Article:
From Pastor to Chaplain: Making the Transition

Jun 2, 2017 | Eagle Commission, National Organizations, News

This month, Mark Penfold begins as the endorsing agent for the Fellowship of Grace Brethren Churches. In his role, he works with ordained Grace Brethren men who served as chaplains in the military. This month we are also beginning a regular post by one of our newest chaplains, Cameron Michael, as transitions from serving as a Grace Brethren pastor to active duty chaplain. Cameron is a 2011 graduate of Grace College. Following his graduation from Grace Theological Seminary in 2014, he began leading the Pauling, Ohio, campus of Grace Community Church (Kevin Pinkerton, pastor). Below is this month’s post.

To learn more about Grace Brethren military chaplains, see the Eagle Commission.

Chaplain Cameron Mitchell, his wife, Kerrie, and young daughter are experiencing military life for the first time.

My name is Cameron Michael. I’m 26 years old, married to my beautiful bride, Kerrie, and the father of a one-year-old daughter. Come with me and my wife as we share our journey from pastor to chaplain.

There I was, serving as the Paulding, Ohio, campus pastor for Grace Community Church when I felt God calling me to be an Army chaplain. Following months of prayer and paperwork, I reported to Chaplains Basic Officer Leadership Course (CHBOLC) at Ft. Jackson, S.C. in January of 2017. I graduated on Good Friday and a week later reported to the 27th Engineer Battalion (Airborne) at Ft. Bragg, N.C., more commonly known as the “Center of the Universe,” as the home to Special Forces, and the 82nd Airborne Division.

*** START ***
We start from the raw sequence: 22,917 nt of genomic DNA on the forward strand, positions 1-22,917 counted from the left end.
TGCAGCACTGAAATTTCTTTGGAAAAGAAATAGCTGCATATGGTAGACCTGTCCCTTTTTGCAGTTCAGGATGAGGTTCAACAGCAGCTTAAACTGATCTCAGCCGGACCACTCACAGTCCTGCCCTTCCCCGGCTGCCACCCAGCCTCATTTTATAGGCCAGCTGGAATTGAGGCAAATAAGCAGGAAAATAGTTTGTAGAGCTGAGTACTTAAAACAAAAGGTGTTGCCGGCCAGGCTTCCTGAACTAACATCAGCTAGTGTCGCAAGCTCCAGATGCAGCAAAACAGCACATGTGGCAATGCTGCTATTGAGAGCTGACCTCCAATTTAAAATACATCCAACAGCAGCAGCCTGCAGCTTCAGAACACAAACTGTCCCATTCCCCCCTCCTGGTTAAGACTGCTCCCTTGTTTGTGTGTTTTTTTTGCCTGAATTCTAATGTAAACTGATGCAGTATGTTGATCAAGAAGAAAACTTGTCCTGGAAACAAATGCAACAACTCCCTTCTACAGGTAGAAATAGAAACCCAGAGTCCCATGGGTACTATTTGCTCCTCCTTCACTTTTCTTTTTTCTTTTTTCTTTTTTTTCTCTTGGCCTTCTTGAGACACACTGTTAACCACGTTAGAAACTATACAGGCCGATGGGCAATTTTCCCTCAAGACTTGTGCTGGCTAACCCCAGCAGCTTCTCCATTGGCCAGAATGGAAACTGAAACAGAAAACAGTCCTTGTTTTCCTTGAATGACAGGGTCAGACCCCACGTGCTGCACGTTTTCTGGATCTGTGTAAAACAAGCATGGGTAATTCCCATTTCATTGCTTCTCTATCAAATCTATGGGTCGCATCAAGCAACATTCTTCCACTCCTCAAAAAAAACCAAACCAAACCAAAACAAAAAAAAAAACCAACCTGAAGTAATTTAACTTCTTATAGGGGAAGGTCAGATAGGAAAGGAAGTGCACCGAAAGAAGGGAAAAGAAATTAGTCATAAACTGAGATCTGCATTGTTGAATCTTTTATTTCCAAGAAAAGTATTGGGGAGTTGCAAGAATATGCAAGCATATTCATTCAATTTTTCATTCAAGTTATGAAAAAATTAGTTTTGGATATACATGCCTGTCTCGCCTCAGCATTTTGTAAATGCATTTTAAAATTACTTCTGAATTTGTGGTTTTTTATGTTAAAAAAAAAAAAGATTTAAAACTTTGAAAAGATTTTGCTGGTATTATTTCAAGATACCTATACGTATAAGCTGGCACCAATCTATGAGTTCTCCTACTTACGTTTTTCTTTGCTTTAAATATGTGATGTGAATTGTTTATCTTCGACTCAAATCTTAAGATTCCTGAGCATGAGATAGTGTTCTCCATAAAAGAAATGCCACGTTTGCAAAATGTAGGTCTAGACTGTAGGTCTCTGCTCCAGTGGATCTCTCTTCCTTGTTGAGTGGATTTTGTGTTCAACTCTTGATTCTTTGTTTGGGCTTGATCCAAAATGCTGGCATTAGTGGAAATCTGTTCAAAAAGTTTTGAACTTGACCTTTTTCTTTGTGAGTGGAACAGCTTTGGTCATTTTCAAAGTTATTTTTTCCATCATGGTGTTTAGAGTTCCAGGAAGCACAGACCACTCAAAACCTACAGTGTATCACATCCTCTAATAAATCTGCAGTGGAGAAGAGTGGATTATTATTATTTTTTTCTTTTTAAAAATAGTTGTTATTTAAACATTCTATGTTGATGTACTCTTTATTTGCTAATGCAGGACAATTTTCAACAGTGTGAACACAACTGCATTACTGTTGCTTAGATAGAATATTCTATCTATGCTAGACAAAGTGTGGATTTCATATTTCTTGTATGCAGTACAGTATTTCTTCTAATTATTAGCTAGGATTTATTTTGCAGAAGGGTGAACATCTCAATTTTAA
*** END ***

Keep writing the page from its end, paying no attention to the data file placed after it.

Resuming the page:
As I’ve started the transition from pastor to chaplain, I’ve realized ministry is ministry. People hurt in all walks of life. My first week, I walked with a grieving mother as she lost her child to cancer. I counseled people who were being let go [from jobs] about how to move forward with life. I spent time with the flock God has called me too.

Some things are different. I spent most of last week rehearsing a ceremony. There are lots of ceremonies in the Army, and I get to pray at them. It’s great to know God still has some place in the military. When not counseling or in staff meetings (both with chaplains and with other leaders in my unit), my job is to have a “ministry of presence.” This means I get to be with soldiers where they are—doing maintenance on vehicles, at the weapons qualifications range (though chaplains cannot handle weapons), crawling through the mud, and doing all sorts of random other military exercises. I stand alongside the people I counsel. I work with them in their day-to-day routines. Imagine the benefit of going to work with your congregations. For me, this is a reality, except most of these people would never think of going to church, so I have the privilege of taking God to them!

Welcome to the life of a military chaplain!


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